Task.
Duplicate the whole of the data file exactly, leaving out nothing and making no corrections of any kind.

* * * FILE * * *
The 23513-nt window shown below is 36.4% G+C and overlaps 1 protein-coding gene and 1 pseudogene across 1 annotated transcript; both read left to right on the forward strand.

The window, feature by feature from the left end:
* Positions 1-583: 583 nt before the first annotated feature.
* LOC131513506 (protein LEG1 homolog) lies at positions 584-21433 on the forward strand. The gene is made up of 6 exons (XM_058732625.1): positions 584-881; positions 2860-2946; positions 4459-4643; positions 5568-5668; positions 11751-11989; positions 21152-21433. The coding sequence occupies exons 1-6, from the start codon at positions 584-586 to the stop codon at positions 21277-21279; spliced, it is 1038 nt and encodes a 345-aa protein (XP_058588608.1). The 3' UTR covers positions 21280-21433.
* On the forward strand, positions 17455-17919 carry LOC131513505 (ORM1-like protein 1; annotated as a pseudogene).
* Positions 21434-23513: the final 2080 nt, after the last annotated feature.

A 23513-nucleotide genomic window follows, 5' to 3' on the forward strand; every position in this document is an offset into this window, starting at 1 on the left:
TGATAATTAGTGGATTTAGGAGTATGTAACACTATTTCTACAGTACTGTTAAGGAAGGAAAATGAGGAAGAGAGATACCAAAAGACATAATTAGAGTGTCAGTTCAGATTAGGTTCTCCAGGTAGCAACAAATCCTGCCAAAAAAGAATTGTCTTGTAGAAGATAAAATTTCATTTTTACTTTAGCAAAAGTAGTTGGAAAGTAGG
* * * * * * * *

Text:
The 23513-nt window shown below is 36.4% G+C and overlaps 1 protein-coding gene and 1 pseudogene across 1 annotated transcript; both read left to right on the forward strand.

The window, feature by feature from the left end:
* Positions 1-583: 583 nt before the first annotated feature.
* LOC131513506 (protein LEG1 homolog) lies at positions 584-21433 on the forward strand. The gene is made up of 6 exons (XM_058732625.1): positions 584-881; positions 2860-2946; positions 4459-4643; positions 5568-5668; positions 11751-11989; positions 21152-21433. The coding sequence occupies exons 1-6, from the start codon at positions 584-586 to the stop codon at positions 21277-21279; spliced, it is 1038 nt and encodes a 345-aa protein (XP_058588608.1). The 3' UTR covers positions 21280-21433.
* On the forward strand, positions 17455-17919 carry LOC131513505 (ORM1-like protein 1; annotated as a pseudogene).
* Positions 21434-23513: the final 2080 nt, after the last annotated feature.

A 23513-nucleotide genomic window follows, 5' to 3' on the forward strand; every position in this document is an offset into this window, starting at 1 on the left:
TGATAATTAGTGGATTTAGGAGTATGTAACACTATTTCTACAGTACTGTTAAGGAAGGAAAATGAGGAAGAGAGATACCAAAAGACATAATTAGAGTGTCAGTTCAGATTAGGTTCTCCAGGTAGCAACAAATCCTGCCAAAAAAGAATTGTCTTGTAGAAGATAAAATTTCATTTTTACTTTAGCAAAAGTAGTTGGAAAGTAGG